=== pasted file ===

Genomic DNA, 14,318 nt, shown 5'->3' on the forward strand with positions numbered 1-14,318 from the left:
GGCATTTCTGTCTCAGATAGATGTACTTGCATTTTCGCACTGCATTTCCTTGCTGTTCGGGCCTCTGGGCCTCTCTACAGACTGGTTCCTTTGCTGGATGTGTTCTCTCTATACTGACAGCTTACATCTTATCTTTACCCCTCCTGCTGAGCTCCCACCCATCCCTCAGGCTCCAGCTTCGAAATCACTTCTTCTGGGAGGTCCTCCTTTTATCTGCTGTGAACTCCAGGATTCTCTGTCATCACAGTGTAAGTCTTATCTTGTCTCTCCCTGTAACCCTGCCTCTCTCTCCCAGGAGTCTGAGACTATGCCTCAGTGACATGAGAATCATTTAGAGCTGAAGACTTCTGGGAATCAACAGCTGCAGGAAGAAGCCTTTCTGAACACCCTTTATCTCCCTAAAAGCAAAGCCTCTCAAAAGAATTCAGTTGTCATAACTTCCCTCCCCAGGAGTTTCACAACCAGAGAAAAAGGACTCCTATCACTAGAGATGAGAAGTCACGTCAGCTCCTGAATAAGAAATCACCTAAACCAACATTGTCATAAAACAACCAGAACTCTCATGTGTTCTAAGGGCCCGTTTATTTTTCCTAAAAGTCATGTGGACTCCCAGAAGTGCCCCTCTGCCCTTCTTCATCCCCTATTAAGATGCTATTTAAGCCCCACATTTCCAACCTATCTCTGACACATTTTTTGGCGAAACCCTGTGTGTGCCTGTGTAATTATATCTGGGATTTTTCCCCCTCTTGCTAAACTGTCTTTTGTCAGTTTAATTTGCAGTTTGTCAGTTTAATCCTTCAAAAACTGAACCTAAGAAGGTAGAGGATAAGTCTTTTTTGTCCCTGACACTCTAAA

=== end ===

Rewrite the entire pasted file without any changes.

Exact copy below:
Genomic DNA, 14,318 nt, shown 5'->3' on the forward strand with positions numbered 1-14,318 from the left:
GGCATTTCTGTCTCAGATAGATGTACTTGCATTTTCGCACTGCATTTCCTTGCTGTTCGGGCCTCTGGGCCTCTCTACAGACTGGTTCCTTTGCTGGATGTGTTCTCTCTATACTGACAGCTTACATCTTATCTTTACCCCTCCTGCTGAGCTCCCACCCATCCCTCAGGCTCCAGCTTCGAAATCACTTCTTCTGGGAGGTCCTCCTTTTATCTGCTGTGAACTCCAGGATTCTCTGTCATCACAGTGTAAGTCTTATCTTGTCTCTCCCTGTAACCCTGCCTCTCTCTCCCAGGAGTCTGAGACTATGCCTCAGTGACATGAGAATCATTTAGAGCTGAAGACTTCTGGGAATCAACAGCTGCAGGAAGAAGCCTTTCTGAACACCCTTTATCTCCCTAAAAGCAAAGCCTCTCAAAAGAATTCAGTTGTCATAACTTCCCTCCCCAGGAGTTTCACAACCAGAGAAAAAGGACTCCTATCACTAGAGATGAGAAGTCACGTCAGCTCCTGAATAAGAAATCACCTAAACCAACATTGTCATAAAACAACCAGAACTCTCATGTGTTCTAAGGGCCCGTTTATTTTTCCTAAAAGTCATGTGGACTCCCAGAAGTGCCCCTCTGCCCTTCTTCATCCCCTATTAAGATGCTATTTAAGCCCCACATTTCCAACCTATCTCTGACACATTTTTTGGCGAAACCCTGTGTGTGCCTGTGTAATTATATCTGGGATTTTTCCCCCTCTTGCTAAACTGTCTTTTGTCAGTTTAATTTGCAGTTTGTCAGTTTAATCCTTCAAAAACTGAACCTAAGAAGGTAGAGGATAAGTCTTTTTTGTCCCTGACACTCTAAA